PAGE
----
Super-ASBOs will make it super-easy to ban just about anything

This super-ASBO is a serious threat to free demonstrations, especially to students engaging in peaceful protest

Share
Related Topics

You remember ASBOs, right? The New Labour measure to ostracise unprivileged teens, harass prostitutes and stop a pensioner being sarcastic. You’ll be glad to know the government is passing a shiny new update. They’ll be in law by Easter: Super-ASBOs will make it super-easy to ban just about anything.

Injunctions to Prevent Nuisance and Annoyance (catchy) can be slapped onto anyone who "on the balance of probabilities…engaged or threatens to engage in conduct capable of causing nuisance or annoyance to any person." Tell the future? Check. Massively subjective? Check. Fines and jail-time? Check. Can last forever? Checkmate.

This super-ASBO is a serious threat to free demonstrations, especially to students engaging in peaceful protest. A loud, non-violent, legal march could be seen as potentially annoying, especially if (say) your poster reads ‘GET OUT TORY SCUM’ and the annoyee in question is Conservative. You don’t need to be breaking a law – breaking wsiind is enough to land you an IPNA if Officer A finds your wind offensive. If that sounds like exaggeration, remember the Oxford student fined for calling a police horse ‘gay’.

It’s difficult to stress how ambiguous the law’s wording is. I can get annoyed by commuter flatulence, by certain types of music, by babies screaming. Should I be able to ban them? The law is so wide that even the former head of public prosecutions – the lawyer the Blair government used to fight terror – has warned of ‘shockingly low safeguards’ for protesters, street performers and corner-preachers. ‘The danger in this Bill is that it potentially empowers State interference,’ Lord MacDonald continued.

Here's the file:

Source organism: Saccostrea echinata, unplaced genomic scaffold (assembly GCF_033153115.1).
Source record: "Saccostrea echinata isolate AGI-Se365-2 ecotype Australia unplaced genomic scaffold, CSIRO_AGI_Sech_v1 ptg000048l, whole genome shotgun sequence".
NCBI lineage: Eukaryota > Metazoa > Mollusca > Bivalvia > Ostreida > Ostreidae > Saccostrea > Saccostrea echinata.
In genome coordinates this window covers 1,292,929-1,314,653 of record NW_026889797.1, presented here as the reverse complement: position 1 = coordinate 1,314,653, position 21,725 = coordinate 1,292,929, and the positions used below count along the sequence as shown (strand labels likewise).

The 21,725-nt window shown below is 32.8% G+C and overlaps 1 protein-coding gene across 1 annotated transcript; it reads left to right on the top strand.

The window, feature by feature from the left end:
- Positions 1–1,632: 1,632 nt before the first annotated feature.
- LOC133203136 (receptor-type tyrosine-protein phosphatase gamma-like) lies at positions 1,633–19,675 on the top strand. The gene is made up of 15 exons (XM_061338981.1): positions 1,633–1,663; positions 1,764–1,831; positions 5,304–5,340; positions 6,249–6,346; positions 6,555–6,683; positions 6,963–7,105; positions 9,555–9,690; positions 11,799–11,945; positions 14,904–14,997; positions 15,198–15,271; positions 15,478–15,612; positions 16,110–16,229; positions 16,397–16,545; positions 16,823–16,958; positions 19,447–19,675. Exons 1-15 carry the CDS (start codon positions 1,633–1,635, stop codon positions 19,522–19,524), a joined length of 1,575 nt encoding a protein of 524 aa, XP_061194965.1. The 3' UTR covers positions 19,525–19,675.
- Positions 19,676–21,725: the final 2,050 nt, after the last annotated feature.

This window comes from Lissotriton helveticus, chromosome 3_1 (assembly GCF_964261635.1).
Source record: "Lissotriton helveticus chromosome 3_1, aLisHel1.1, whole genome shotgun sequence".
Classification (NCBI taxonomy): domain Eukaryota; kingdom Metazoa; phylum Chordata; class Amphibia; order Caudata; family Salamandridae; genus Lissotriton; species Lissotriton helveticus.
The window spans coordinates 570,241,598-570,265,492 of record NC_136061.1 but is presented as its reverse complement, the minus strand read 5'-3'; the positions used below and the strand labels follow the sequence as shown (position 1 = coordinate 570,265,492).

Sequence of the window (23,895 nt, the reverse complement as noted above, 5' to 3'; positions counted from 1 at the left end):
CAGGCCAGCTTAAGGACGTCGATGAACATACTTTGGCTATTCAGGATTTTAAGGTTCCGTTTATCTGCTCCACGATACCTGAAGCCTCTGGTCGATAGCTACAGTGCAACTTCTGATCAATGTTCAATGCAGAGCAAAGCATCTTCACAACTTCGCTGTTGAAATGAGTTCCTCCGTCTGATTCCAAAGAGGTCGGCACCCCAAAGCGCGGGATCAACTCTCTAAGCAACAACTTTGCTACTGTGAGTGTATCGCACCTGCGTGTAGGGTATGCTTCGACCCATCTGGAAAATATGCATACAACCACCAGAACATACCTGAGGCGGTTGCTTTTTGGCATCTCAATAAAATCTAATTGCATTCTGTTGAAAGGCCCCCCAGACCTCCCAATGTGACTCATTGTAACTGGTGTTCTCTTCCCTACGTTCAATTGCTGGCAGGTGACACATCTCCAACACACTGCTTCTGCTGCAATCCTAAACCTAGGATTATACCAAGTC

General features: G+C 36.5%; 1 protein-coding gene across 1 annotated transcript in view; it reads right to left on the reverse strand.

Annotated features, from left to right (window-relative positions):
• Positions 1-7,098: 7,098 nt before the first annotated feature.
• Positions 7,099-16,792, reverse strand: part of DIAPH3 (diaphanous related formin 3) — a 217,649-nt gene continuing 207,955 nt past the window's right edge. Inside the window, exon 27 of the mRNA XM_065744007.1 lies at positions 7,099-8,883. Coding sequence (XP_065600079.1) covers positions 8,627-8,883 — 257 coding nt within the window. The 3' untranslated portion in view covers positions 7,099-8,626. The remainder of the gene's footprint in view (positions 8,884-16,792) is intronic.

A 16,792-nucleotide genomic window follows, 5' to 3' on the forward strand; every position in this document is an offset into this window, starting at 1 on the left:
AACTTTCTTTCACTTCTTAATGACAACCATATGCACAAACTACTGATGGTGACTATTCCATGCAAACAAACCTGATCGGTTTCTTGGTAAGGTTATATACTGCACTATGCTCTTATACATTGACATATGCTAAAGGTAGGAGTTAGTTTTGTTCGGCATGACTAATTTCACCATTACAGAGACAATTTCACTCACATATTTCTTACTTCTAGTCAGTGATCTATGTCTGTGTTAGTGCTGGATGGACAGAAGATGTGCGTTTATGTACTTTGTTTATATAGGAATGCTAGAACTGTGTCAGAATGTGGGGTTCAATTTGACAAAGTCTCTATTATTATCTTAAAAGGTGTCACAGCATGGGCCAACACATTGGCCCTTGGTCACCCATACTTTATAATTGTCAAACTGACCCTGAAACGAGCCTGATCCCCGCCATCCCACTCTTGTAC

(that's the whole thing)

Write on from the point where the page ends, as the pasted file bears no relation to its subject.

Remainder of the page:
Not worried yet? The law also replaces Dispersal Orders. The new PSPOs are just supposed to stop 3am singing, dog-littering and aggressive begging. However, analysis by liberal think-tank The Manifesto Club shows specific groups can be targeted, for example X footy fans, Y ethnic groups or Z uni’s undergrads. Now all you need to do to be moved along, or intimidated before arrival, is indulge in ‘activities carried on or likely to be carried on in a public place… [that] will have or have had a detrimental effect on the quality of life of those in the locality’. Like a sit-in. Or an Occupation. Or a march.

Human rights group Liberty reveal the new law fails to define ‘locality’, so bans could cover districts, cities or even counties, making the likes of the Sussex Uni Occupation impossible from the start. Those who planned the St Paul’s Cathedral tent city or pivotal demonstrations that stopped Britain attacking Syria could’ve been stopped at inception. The police already have the power to arrest student leaders who don’t warn councils of political action – this is the next logical step.

Anyone who turns up and breaches an order gets a £100 spot-fine. Fines can be delivered by private security firms like G4S, whose recent record includes alleged fraud, mucking up the Olympics and manhandling a pregnant woman. You could refuse to pay and face a trip to court, costing you £1,000 on conviction. Enough to terrify most cash-strapped students. Thanks, tuition fees. 

This boost to policing comes on the back of the government’s general lurch towards heavy-handed authoritarianism. Secret footage recently emerged of Cambridgeshire police trying to recruit a mole in university activism, with promises of reimbursement and advice not to ‘think too deeply’ about spying on fellow students at anti-fracking and anti-fascist movements.  We know from Eddy Snowden that GCHQ can tap your communications and pre-empt you if you’re planning a protest. If you’re frightened into staying home, watch out for Dave’s Porn Crusade. If you pop out for milk, look out for the ‘GO HOME’ van.

The not-so-Liberal Democrats have quietly supported the law in question, as part of the government’s fuzzy commitment to empowering local communities. The bill is so complicated that Labour’s opposition is virtually useless. I asked the Tory Prisons Minister, Jeremy Wright, about the concerns raised by the new powers. His response demurred, then concluded: "We have taken a careful, principled and pragmatic approach to finding this balance and as a result, both security and the protection of cherished civil liberties have been strengthened."

How annoying.